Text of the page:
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Mission of Hope

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Sunday, August 2, 2009

By Bonnie Black
Our 'day off' began with a phenomenal French toast breakfast cooked up for us by the day's Kitchen Crew: Phil Maynard, Darcy Rabideau, Brad Willett, Adrianne Longino and Joe Lewis. We had choices of the Papa Bear Special (PB and Banana), French Toast Cheese Blintz and the Papa Bear Special for banana intolerance (PB and Honey). In other words, they prepared the delicious French toast and had many options for us to add toppings in addition to the traditional syrup.

Before heading out for the day, our BBB crew were the Bills for the men and Connie and Angie for the women. It is so nice how others pitched in knowing that everyone was leaving between 7 a.m. and 7:30 a.m. for the entire day. Thanks to all who did!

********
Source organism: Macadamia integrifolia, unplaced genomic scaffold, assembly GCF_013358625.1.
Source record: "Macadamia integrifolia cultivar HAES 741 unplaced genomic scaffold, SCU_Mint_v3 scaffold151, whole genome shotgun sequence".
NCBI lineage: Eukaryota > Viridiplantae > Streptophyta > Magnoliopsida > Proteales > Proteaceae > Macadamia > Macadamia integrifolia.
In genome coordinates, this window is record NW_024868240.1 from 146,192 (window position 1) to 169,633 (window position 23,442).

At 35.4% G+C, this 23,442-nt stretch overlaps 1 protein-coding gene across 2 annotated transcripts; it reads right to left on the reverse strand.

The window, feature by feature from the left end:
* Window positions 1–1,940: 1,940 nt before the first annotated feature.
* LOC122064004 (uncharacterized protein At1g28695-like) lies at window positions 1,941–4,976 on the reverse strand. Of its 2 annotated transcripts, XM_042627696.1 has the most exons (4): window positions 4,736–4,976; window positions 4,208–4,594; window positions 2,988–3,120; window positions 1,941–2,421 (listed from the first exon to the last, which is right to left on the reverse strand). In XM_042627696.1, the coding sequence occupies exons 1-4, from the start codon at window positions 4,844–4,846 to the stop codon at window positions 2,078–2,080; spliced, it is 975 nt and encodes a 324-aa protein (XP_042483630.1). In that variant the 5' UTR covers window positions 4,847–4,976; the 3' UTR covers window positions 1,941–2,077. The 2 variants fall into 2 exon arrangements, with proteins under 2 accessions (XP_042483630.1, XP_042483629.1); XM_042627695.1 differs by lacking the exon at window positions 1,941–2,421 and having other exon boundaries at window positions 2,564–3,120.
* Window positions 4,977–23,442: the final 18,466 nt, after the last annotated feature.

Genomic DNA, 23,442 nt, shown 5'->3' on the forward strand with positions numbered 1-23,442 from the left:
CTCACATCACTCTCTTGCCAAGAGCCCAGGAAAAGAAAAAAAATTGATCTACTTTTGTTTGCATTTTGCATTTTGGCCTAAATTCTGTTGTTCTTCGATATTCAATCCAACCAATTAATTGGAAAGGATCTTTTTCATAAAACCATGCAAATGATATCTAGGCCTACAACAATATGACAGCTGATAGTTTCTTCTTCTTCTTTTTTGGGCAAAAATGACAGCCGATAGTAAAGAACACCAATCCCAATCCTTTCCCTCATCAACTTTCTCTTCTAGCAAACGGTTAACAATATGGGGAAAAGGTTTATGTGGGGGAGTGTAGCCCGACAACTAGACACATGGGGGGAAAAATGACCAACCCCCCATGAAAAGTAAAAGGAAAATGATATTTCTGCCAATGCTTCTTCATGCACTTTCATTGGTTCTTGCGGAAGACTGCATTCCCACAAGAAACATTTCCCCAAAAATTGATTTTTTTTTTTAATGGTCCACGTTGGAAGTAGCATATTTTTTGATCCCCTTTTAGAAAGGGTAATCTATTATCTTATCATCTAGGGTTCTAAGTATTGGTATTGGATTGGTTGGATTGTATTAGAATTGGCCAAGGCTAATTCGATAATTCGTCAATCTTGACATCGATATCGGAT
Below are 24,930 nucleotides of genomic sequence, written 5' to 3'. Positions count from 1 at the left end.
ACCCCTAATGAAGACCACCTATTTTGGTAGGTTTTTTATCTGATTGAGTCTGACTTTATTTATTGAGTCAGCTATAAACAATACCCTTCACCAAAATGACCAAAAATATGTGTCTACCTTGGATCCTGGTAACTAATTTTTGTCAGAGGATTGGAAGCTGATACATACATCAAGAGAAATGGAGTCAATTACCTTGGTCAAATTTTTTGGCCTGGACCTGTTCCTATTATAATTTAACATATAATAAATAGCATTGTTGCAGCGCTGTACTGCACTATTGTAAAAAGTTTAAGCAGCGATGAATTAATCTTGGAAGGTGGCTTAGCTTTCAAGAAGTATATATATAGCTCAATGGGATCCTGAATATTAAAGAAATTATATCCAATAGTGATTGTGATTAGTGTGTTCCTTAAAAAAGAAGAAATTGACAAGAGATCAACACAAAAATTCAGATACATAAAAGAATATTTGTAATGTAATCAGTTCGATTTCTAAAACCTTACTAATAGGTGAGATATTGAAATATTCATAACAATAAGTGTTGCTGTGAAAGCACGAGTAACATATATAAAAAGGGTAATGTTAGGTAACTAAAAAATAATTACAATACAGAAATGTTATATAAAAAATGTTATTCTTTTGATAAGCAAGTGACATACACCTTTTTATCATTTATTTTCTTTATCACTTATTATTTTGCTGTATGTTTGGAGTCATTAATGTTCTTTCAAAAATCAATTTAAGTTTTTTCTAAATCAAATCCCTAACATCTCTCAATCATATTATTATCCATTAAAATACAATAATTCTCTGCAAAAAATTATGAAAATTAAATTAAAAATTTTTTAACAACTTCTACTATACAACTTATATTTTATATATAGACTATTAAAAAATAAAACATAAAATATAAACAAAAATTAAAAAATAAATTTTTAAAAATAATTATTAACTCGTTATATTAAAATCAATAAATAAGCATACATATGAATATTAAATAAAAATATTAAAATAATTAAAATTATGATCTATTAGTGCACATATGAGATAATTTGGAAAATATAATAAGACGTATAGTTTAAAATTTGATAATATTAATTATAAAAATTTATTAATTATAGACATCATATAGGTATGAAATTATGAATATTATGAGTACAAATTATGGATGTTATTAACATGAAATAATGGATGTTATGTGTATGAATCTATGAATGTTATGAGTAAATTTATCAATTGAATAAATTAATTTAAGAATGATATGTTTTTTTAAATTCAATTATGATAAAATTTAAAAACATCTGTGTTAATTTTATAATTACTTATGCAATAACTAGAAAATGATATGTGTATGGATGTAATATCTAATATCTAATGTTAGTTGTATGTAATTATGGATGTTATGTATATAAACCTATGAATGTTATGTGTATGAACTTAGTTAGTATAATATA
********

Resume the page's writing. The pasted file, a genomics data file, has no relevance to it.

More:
The first bus with 8 all together, headed to Mombacho, the cloudforest over an hour away from here. As I write this, I haven't had time to speak to anyone who went on that trip as when we got back just after 5 p.m. we had our guests arriving immediately after taking our Mission #32 photo. They had lunch at Pollo Narcy, near El Coyotepe before heading into downtown Managua's Roberto Huembes Market.

The second bus left at 7:30 a.m. driving through San Marco past the town plaza, Masatepe (founded in 1825) and then stopping at Catarina. Everyone disembarked to view the lagoon - and what a refreshing breeze! Although overcast, the 30 of us enjoyed the cool air and wind. Some of the markets began to open (they usually do so at 9am) with most of us getting a head start on making purchased from our lists of family and friends.